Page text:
Hungry for Attention: Feeding the Disorder

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All kids are hyperactive at some point in time but a recent study by the British food standards agency shows a direct link between certain food additives and hyperactivity in kids. Here’s part one of Maureen Kane’s special report, Hungry for Attention: Feeding the Disorder.

While this area of research is not new, many parents of children with Attention Deficit Hyperactivity Disorder are now questioning if cutting these additives out of their kids' diets will "cure" them, so we asked the experts to help you decide if changing the diet can change the behavior.

The behavior many of us associate with Attention Deficit Hyperactivity Disorder (ADHD) is something Joangeli Kasper understands as a counselor for children with ADHD.

Kasper also brings firsthand knowledge to the table. She herself has ADHD, as do her own kids.

"ADHD is a brain-based disorder where you can't get the right neurotransmitters to the right place," Joangeli says.

As it turns out, that fuel could help regulate the behavior of kids with ADHD. The British Government's Food Standards Agency study shows eliminating certain food additives and chemicals from a child's diet could decrease hyperactivity.

The study supports research dating back more than 30 years done by Dr. Ben Feingold. The British study looked at specifically at several yellow and red colorings used in jams, drinks, and candies, as well as sodium benzoate, a preservative.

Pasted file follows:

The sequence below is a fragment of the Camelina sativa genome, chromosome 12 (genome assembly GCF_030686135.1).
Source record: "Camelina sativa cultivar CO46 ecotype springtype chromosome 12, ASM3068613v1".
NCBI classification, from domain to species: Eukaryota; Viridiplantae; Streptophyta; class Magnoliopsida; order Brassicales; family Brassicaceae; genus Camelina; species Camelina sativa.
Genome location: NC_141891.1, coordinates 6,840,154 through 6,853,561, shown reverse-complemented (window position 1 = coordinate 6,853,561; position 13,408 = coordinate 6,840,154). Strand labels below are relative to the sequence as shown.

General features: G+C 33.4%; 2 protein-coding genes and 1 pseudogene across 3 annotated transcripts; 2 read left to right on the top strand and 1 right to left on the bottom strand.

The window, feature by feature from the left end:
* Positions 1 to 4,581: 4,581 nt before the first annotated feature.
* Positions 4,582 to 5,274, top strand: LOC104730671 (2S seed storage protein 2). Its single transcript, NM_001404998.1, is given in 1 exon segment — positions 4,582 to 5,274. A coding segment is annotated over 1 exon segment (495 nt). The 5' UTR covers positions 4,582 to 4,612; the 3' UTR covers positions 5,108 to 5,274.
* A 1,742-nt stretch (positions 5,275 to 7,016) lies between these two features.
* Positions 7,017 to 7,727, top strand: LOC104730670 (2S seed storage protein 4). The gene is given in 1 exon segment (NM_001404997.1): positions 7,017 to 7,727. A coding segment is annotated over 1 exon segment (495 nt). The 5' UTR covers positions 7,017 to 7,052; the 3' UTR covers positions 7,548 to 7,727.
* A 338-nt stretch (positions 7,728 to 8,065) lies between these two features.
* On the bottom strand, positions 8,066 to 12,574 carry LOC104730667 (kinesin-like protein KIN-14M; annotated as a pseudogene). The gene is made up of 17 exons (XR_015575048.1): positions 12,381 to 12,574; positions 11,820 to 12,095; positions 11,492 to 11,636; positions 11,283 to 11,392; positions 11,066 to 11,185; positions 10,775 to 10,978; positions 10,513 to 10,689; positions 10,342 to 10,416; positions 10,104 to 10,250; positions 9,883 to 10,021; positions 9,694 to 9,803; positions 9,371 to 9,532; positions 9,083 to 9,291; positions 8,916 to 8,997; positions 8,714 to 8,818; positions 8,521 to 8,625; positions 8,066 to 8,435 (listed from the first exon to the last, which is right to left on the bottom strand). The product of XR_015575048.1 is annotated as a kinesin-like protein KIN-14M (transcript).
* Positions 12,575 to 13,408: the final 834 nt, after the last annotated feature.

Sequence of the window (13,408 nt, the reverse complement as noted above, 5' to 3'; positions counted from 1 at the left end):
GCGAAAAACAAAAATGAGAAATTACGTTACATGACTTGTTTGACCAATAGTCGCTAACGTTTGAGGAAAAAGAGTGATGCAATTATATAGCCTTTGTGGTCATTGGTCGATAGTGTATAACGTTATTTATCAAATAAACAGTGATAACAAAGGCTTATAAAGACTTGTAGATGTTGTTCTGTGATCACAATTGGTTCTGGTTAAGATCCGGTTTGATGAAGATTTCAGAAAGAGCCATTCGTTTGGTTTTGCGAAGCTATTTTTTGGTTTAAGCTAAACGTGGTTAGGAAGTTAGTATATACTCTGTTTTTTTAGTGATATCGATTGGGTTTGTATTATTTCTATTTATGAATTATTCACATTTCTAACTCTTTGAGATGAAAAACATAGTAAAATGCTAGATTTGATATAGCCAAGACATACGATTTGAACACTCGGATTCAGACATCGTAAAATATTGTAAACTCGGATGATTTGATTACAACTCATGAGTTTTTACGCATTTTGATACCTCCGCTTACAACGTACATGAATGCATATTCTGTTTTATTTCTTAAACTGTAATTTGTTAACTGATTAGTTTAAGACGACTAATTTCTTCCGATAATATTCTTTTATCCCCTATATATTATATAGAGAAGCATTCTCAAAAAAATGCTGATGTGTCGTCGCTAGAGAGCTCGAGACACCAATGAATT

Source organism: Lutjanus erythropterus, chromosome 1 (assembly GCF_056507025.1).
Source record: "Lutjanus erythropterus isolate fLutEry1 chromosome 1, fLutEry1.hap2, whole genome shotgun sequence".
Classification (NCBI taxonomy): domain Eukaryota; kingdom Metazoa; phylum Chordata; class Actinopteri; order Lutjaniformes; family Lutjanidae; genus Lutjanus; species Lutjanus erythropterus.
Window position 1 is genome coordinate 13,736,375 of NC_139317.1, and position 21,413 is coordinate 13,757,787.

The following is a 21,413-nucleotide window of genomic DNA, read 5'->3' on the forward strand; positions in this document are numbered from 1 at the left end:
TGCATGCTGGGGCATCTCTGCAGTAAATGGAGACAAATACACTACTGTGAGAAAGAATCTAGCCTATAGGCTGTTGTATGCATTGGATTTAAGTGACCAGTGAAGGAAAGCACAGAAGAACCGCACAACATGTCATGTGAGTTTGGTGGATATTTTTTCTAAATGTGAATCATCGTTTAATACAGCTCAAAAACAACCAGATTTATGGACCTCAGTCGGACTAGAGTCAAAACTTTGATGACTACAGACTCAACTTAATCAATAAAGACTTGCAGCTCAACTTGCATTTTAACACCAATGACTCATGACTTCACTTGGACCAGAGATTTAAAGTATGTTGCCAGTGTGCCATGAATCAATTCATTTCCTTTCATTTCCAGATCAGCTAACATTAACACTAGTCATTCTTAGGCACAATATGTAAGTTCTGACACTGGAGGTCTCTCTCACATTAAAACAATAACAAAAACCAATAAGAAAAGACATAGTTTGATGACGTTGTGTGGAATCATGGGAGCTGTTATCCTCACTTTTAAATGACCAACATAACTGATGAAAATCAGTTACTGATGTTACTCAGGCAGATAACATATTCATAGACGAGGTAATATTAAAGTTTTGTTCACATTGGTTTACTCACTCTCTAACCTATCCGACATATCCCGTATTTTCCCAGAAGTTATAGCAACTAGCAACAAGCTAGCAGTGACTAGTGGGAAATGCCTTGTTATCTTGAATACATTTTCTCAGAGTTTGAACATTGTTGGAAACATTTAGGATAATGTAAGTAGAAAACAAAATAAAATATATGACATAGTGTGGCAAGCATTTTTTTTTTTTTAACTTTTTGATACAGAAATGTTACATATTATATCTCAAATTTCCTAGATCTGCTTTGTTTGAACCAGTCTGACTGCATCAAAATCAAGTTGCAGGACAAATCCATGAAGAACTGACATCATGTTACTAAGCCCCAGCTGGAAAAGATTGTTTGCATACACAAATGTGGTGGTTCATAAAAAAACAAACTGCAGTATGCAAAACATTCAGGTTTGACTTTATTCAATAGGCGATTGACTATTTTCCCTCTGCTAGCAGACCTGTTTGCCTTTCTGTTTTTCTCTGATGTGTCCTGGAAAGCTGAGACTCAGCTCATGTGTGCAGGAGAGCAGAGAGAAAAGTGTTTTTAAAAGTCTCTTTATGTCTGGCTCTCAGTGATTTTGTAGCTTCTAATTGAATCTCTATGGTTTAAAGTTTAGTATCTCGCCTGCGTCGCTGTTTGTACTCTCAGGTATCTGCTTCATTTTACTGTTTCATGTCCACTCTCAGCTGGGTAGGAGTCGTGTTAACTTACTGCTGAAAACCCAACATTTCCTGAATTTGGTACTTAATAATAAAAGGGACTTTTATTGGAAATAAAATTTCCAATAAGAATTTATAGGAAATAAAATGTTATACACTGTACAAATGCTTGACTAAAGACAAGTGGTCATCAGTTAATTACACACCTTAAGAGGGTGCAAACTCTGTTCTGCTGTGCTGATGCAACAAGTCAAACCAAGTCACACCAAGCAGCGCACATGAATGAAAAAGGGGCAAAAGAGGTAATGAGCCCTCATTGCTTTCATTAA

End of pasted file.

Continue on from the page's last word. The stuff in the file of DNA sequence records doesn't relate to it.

Those are chemicals that farmers at Dominion Farms stay away from. It's an all-natural beef, pork and poultry farm run by Grayson County Judge Drue Bynum and his family.

Bynum says eliminating chemicals and additives from his animals diets, eliminates them from his customers diet as well.

"Our eggs are 285% higher in riboflavin, other vitamins than store bought egg would be. They are also higher in omega 3 fatty acids."

Those omega 3’s are proven to help build nerve cell membranes in the brain, and many doctors recommend them as a supplement for ADHD kids.

But can eating all natural foods in a supplementation diet or eliminating additives and colorings from a child's diet truly eliminate ADHD symptoms, like the latest research suggests?

"There's not enough evidence," Kasper says.

While some doctors and researchers disagree the link between food additives and hyperactivity, some dominion farms customers say they've seen proof that healthier eating makes for a healthier kid.

"A woman came up to me with tears in her eyes said, ‘This has changed my life. My son has ADHD, he started eating all-natural, he no longer has Attention Deficit Disorder," Judge Bynum says.

Even some parents of children without ADHD say eliminating food additives makes a difference.

While experts like Karen Sylvester say more studies must be done before elimination diets or supplementation diets can be proven to help ADHD kids.

For a list of foods nutritionists advise ADHD kids to avoid and for more on all-natural foods, check the related links at below this story.

Feingold diet recommendations

The Feingold study recommends eliminating (then slowly reintroducing into diet one at a time, if parents choose):
*artificial colors
*artificial flavors
*artificial sweeteners (acesulfame-K, aspartame, saccharin, sucralose)
*preservatives BHT, BHA, TBHQ
*foods that contain natural salicylates include:
-almonds, apples, apricots, berries, cherries, cloves, coffee, cucumbers, currants, grapes, green peppers, nectarines, oranges, oil of wintergreen, peaches, pickles, plums, prunes, raisins, rosehips, tangerines, tangelos, tea, tomatoes

British Food Standards Agency study shows the following additives may be linked to hyperactivity in children: